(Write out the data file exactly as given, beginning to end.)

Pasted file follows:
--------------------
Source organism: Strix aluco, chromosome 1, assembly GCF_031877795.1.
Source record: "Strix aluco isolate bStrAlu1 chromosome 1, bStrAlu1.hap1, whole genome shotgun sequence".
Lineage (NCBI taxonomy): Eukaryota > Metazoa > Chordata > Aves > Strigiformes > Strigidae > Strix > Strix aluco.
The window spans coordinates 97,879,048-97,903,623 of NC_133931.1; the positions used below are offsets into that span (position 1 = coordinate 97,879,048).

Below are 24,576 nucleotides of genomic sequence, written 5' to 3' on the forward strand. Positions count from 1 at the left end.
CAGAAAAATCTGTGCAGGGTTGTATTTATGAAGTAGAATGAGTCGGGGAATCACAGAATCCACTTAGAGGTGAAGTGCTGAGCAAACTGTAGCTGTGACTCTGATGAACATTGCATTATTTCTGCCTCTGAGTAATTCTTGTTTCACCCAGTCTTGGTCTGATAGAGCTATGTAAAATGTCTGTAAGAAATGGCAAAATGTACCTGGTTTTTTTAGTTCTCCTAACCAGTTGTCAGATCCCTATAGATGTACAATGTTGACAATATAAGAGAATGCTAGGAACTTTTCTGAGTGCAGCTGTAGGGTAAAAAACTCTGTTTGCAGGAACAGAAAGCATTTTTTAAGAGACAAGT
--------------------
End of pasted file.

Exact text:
Source organism: Strix aluco, chromosome 1, assembly GCF_031877795.1.
Source record: "Strix aluco isolate bStrAlu1 chromosome 1, bStrAlu1.hap1, whole genome shotgun sequence".
Lineage (NCBI taxonomy): Eukaryota > Metazoa > Chordata > Aves > Strigiformes > Strigidae > Strix > Strix aluco.
The window spans coordinates 97,879,048-97,903,623 of NC_133931.1; the positions used below are offsets into that span (position 1 = coordinate 97,879,048).

Below are 24,576 nucleotides of genomic sequence, written 5' to 3' on the forward strand. Positions count from 1 at the left end.
CAGAAAAATCTGTGCAGGGTTGTATTTATGAAGTAGAATGAGTCGGGGAATCACAGAATCCACTTAGAGGTGAAGTGCTGAGCAAACTGTAGCTGTGACTCTGATGAACATTGCATTATTTCTGCCTCTGAGTAATTCTTGTTTCACCCAGTCTTGGTCTGATAGAGCTATGTAAAATGTCTGTAAGAAATGGCAAAATGTACCTGGTTTTTTTAGTTCTCCTAACCAGTTGTCAGATCCCTATAGATGTACAATGTTGACAATATAAGAGAATGCTAGGAACTTTTCTGAGTGCAGCTGTAGGGTAAAAAACTCTGTTTGCAGGAACAGAAAGCATTTTTTAAGAGACAAGT